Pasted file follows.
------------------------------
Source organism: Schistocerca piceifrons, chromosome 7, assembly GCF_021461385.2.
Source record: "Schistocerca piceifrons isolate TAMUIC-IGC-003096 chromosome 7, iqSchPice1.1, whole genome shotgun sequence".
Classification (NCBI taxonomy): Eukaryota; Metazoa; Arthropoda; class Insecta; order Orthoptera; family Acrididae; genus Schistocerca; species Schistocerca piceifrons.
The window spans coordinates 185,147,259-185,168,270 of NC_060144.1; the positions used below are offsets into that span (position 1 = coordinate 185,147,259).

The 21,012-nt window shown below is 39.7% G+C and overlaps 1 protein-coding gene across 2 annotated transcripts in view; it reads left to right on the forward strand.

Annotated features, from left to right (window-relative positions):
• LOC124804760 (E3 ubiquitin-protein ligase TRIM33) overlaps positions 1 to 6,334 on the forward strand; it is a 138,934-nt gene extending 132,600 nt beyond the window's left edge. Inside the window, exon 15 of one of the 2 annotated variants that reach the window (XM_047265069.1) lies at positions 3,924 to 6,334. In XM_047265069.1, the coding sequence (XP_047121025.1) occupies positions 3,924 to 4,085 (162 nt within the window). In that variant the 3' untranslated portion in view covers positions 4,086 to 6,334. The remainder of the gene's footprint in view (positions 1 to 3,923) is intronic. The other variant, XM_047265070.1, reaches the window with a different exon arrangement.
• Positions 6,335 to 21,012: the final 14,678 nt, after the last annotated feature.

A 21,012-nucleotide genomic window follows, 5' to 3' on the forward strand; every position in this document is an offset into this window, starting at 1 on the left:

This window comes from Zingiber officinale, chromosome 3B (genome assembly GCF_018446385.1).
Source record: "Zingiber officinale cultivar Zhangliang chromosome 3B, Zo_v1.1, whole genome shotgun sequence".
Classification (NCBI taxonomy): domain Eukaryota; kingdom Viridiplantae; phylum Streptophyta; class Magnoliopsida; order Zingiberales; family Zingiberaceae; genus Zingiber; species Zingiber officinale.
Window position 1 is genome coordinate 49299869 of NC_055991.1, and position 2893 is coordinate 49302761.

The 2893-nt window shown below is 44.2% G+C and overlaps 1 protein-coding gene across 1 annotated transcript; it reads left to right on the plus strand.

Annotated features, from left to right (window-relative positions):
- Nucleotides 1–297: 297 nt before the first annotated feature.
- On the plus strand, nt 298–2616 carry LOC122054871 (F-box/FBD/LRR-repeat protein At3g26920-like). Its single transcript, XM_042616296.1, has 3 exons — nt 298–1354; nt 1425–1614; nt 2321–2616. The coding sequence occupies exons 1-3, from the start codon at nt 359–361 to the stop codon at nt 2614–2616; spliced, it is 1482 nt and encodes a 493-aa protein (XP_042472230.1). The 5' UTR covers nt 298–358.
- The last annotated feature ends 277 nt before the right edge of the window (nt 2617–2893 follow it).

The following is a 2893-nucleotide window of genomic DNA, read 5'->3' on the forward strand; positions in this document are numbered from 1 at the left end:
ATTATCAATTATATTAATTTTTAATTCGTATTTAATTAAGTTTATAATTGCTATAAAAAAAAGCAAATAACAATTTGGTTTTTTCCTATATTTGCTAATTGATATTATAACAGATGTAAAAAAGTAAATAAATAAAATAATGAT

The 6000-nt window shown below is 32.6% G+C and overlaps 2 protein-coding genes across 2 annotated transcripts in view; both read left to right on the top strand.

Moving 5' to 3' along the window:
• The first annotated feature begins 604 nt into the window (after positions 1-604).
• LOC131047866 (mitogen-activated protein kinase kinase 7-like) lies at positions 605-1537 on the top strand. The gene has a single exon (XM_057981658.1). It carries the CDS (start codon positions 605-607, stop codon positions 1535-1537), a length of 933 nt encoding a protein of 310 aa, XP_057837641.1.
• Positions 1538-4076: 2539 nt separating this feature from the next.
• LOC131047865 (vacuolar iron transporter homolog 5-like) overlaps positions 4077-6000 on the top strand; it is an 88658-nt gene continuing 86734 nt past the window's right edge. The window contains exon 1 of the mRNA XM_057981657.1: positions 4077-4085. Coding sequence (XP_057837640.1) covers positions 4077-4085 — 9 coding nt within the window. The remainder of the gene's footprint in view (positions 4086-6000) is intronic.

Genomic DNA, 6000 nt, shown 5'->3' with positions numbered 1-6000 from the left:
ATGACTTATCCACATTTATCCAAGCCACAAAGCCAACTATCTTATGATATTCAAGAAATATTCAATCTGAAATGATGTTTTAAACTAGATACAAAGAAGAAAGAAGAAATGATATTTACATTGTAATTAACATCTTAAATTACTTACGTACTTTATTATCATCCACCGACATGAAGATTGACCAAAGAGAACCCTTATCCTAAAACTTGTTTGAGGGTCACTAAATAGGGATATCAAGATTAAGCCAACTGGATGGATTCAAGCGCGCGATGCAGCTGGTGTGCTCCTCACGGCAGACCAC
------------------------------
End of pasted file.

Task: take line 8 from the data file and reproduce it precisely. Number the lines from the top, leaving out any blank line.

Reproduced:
• Positions 6,335 to 21,012: the final 14,678 nt, after the last annotated feature.